4 Consequences of Inefficient Emulsions

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David Shechter
Aug 3, 2016
min read
4 Consequences of Inefficient Emulsions

Emulsification, the process of creating emulsions, is absolutely necessary for two liquids that don’t naturally mix, but because of the product they comprise, must be blended. The intensive mixing created most frequently by high pressure homogenizers ensures a uniform and smooth mixture that will not separate for some time. On the flip end, however, inefficient production of emulsions can have some serious and wide-reaching downsides. Keep reading to become better informed about what to avoid and how to create a productive emulsion.

1. Decreased Chemical Stability

In terms of emulsions, stability means that the two immiscible phases won’t separate after sitting for long periods of time. This is accomplished by a combination of intensive mixing at high pressure and droplet size reduction of the dispersed phase. It can be argued that particle size reduction has the biggest influence on a product’s function, so should be considered in each of the below points. In terms of chemical stability, emulsions comprised of larger particles are less stable, so it is important to use equipment that can achieve small particle size.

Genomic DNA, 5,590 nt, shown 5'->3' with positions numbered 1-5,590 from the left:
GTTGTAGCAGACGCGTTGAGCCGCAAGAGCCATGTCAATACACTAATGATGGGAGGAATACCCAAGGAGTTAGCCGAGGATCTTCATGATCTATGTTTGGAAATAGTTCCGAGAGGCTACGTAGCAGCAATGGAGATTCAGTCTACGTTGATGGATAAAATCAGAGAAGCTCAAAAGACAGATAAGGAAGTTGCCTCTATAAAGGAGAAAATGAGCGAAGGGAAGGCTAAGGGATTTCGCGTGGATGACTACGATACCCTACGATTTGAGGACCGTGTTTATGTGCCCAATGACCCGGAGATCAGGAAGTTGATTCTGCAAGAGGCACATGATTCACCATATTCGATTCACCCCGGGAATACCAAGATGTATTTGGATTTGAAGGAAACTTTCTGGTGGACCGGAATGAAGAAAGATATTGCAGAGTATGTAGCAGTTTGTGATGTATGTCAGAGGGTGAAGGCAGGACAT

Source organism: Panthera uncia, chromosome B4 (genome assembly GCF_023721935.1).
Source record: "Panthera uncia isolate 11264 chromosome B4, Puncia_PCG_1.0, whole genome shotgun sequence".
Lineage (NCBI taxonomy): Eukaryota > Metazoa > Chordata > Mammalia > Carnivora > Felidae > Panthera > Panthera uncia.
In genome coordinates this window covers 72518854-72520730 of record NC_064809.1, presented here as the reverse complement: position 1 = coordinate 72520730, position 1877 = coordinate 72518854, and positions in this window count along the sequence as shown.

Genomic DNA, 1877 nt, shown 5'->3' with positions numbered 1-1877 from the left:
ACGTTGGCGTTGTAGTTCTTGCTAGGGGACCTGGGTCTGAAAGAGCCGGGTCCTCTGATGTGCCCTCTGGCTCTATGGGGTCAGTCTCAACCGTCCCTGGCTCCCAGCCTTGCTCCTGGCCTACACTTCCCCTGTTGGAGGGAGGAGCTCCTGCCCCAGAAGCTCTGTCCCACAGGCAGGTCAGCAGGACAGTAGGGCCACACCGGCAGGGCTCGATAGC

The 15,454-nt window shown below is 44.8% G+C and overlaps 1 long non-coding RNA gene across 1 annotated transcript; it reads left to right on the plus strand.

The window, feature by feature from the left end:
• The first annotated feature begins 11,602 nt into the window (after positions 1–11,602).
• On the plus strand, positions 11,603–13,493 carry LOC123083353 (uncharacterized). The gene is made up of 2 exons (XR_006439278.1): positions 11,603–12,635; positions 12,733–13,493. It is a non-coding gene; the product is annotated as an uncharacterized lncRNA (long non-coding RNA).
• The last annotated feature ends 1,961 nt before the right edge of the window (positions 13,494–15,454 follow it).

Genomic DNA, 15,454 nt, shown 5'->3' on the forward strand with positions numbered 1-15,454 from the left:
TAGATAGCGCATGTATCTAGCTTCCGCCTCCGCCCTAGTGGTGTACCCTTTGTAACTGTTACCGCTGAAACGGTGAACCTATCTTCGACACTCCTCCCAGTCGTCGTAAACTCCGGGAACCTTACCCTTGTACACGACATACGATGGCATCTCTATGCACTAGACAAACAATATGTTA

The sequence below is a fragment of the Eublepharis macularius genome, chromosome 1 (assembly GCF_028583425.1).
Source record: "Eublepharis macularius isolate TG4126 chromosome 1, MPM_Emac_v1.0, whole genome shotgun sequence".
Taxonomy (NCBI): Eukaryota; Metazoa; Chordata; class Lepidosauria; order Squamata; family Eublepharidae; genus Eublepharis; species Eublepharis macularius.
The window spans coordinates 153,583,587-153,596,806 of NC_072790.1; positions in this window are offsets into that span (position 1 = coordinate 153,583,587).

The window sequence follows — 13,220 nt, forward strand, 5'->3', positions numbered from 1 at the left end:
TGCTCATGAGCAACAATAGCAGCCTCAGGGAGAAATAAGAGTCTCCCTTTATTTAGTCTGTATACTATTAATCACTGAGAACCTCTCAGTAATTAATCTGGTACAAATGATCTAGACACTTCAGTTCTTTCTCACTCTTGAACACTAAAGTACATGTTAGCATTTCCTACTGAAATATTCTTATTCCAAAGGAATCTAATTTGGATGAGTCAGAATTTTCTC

2. Lower Bioavailability

 Within the pharmaceutical industry, poorly water-soluble drugs depend on high-quality emulsions to deliver active ingredients. However, poorly made emulsions contribute to lower rates of dissolution and bioavailability, not to mention more cost to the manufacturer.

3. Less Control Over Absorption Rate

Pharmaceutical emulsions can be programmed for rapid or slow release, depending on what the condition requires; this ability to deliver treatment at specific time intervals helps to successfully combat some conditions. However, poorly mixed emulsions may not have as much control over absorption rate, which can cause a delay in symptom and condition resolution.

4. Fewer Opportunities to Scale 

Nearly every product that we consumers purchase started out in a laboratory. Those that incorporate emulsions must have successfully scaled the technique to manufacturing. However, a poorly made emulsion will see more roadblocks, e.g. time and money, as it grows in scale than the one that was made well.

Pion: High Quality Particle Size Reduction Equipment

The above-listed criteria paint a rather dismal picture of the downstream effects of making products with poorly-mixed emulsions that contain large particles. However, these consequences can be easily avoided by choosing equipment that can achieve consistent and low particle size. One such example is the high pressure BEE brand homogenizer from Pion. Our products are trusted by pharmaceutical researchers and lab managers around the world for key benefits, such as production of nano/micro emulsions, dispersions, and suspensions; importantly, this equipment can achieve consistent particle sizes at or below 100nm, a key benefit for any product requiring small particle size.

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